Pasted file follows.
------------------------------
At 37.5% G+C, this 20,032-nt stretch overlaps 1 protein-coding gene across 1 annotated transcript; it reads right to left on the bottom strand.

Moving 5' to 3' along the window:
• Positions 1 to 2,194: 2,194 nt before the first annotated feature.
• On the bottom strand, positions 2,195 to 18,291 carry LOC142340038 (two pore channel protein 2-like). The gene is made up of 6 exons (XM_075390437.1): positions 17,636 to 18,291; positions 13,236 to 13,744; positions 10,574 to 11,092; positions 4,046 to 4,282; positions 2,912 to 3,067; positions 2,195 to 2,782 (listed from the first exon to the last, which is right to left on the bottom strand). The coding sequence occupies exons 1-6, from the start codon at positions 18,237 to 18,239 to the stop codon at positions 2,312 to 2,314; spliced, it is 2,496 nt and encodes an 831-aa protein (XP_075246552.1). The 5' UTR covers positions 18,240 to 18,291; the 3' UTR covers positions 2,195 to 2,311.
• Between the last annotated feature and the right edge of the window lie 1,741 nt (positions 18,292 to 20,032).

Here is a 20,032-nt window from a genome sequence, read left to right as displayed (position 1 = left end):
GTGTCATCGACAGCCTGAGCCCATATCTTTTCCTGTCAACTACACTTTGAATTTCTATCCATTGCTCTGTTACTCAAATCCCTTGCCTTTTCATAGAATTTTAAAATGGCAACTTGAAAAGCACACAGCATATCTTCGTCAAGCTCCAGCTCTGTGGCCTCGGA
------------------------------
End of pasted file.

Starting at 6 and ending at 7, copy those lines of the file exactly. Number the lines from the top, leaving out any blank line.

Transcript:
Here is a 20,032-nt window from a genome sequence, read left to right as displayed (position 1 = left end):
GTGTCATCGACAGCCTGAGCCCATATCTTTTCCTGTCAACTACACTTTGAATTTCTATCCATTGCTCTGTTACTCAAATCCCTTGCCTTTTCATAGAATTTTAAAATGGCAACTTGAAAAGCACACAGCATATCTTCGTCAAGCTCCAGCTCTGTGGCCTCGGA